i never indicated that chauncey was the only player to ever go through growing pains as a PG.  what i maintained, and the record is pretty clear on this is that it is rare that a guy goes through 5 or 6 years of not being a very good point guard and then turns it around to become an all star point guard who becomes the mvp of the nba finals.  and as i’ve done with before, i simply ask that you point out examples that support your contention.  and i’m not talking about doing everything exactly like chauncey, just becoming a very successful PG who morphs from shoot-first to team leader on the floor who distributes shots.  i have one example in mind, though he is not a perfect fit, and his example if another rare situation that proves the rule.  
            who are you referring to?  which players support your argument?

          • Dec 1, 20139:06 pm
            by Quin

            LB is/was not a genius. Dude just cherrypicked the team that Rick Carlisle built. And then Carlisle went to Indiana and did it again. The Pistons were rising in the playoffs, and were poised to win it all without LB, easily.

          • Dec 1, 20139:41 pm
            by frankie d

            @quin
            i actually agree with you and think joe d sold his soul to the devil when he fired carlisle and brought in brown.  i thought carlisle was going to have a chuck daly type run with multiple titles and all he needed was time.  imho, he proved he was brown’s equal as a game coach when the pistons beat brown’s ’76ers right before dumars fired carlisle.
            i understand what dumars did on one level, but i’ve always seen it as just another example of his impatience with players and process.  if he’d only been willing to be patient with carlisle and a host of other young players who have come and gone over the years, who knows where this franchise might be today.
            all that being said, however, there is no question that LB is  great coach, a unique nba coach who actually is capable of teaching players and improving them as players.  and there is no doubt that he molds PGs and that chauncey was just one of a long line of PGs that LB has worked with over the years, almost always making them better players, if they are willing to work with him.
            i think LB is a grade A a-hole, but i don’t see how anyone can deny that he is one of the best coaches of all-time and that is simply that.  the record speaks for itself.  no one has done what he has done in the ABA, college basketball and the NBA.  just like any coach, he is not perfect, but he is very good at what he does, warts and all.

  • Nov 30, 201312:11 pm
    by frankie d

    Reply

    Excellent article.  When dumars made his comments i thought he had been watching another player all those years.

  • Nov 30, 20131:20 pm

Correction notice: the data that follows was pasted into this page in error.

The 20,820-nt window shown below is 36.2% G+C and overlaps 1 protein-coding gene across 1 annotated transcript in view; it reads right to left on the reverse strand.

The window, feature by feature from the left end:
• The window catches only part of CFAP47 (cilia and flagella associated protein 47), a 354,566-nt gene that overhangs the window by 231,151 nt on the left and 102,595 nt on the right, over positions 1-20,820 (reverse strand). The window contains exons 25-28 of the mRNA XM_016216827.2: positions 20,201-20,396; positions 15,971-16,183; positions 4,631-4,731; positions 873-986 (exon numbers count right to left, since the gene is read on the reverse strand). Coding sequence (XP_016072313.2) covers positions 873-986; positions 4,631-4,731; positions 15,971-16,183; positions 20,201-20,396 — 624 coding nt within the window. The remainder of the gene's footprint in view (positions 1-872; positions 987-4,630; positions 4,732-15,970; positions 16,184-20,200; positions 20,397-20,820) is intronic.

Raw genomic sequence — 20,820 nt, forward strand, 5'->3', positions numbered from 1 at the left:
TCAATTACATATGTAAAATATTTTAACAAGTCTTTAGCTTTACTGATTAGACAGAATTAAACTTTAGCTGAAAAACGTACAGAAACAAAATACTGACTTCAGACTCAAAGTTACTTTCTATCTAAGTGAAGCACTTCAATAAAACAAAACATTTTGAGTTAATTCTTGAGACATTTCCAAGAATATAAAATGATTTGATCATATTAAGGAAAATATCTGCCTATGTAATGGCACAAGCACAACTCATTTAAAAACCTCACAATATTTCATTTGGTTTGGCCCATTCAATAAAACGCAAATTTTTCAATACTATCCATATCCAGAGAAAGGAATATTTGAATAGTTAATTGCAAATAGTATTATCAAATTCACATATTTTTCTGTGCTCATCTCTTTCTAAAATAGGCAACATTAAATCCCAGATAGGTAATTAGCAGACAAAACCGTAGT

by frankie d

    Reply

    And what is doubly ironic is that the team has the same basic problems it had last year, before joe d spent almost 80 million dollars: they still need a competent point guard and they still need a wing who can defend and shoot 3′s.  Now the coach has even acknowledged the former.
    Hard to believe it is true but it is true.  After spending all of that money not only did he fail to solve any of the team’s pressing problems but he has actually created more problems.  Incredible.

    • Nov 30, 20131:42 pm
      by Otis

      Reply

      I don’t think Jennings creates more problems than he solves. He’s got serious flaws, but he’s the best PG option we’ve had in five years. He just needs to learn and focus on the right things. That said, this blather that came out a few weeks ago where Dumars gave Jennings the green light to shoot for the stars flies in the face of this concept that the coach wants him to learn how to be a point guard. Seems like everyone might not be on the same page. Gee whiz. Who’da thunk it? Drafting Brandon Knight was a mistake, plain and simple. He is human garbage. Trading him for Jennings was a respectable way to salvage that blunder. Don’t get that part twisted.
       
      Next up, Josh Smith provides this team with the flexibility to reshape their roster in a variety of ways, provided Dumars has the stomach to trade Monroe, but he absolutely creates more problems than he solves if Joe brought him here for the sole purpose of playing small forward alongside our incumbent centers. All we heard last season and last summer was that these guys just needed some quality shooters on the wing to space the floor and they would thrive. I personally never believed it, because you couldn’t build around these two centers anyways, but Smith makes a bad situation worse.

      • Nov 30, 20131:57 pm
        by frankie d

        Reply

        Since when has dumars shown the ability to pursue a long term strategic goal with a series of tactical moves?  
        That is what you are suggesting needs to happen in order to salvage this debacle.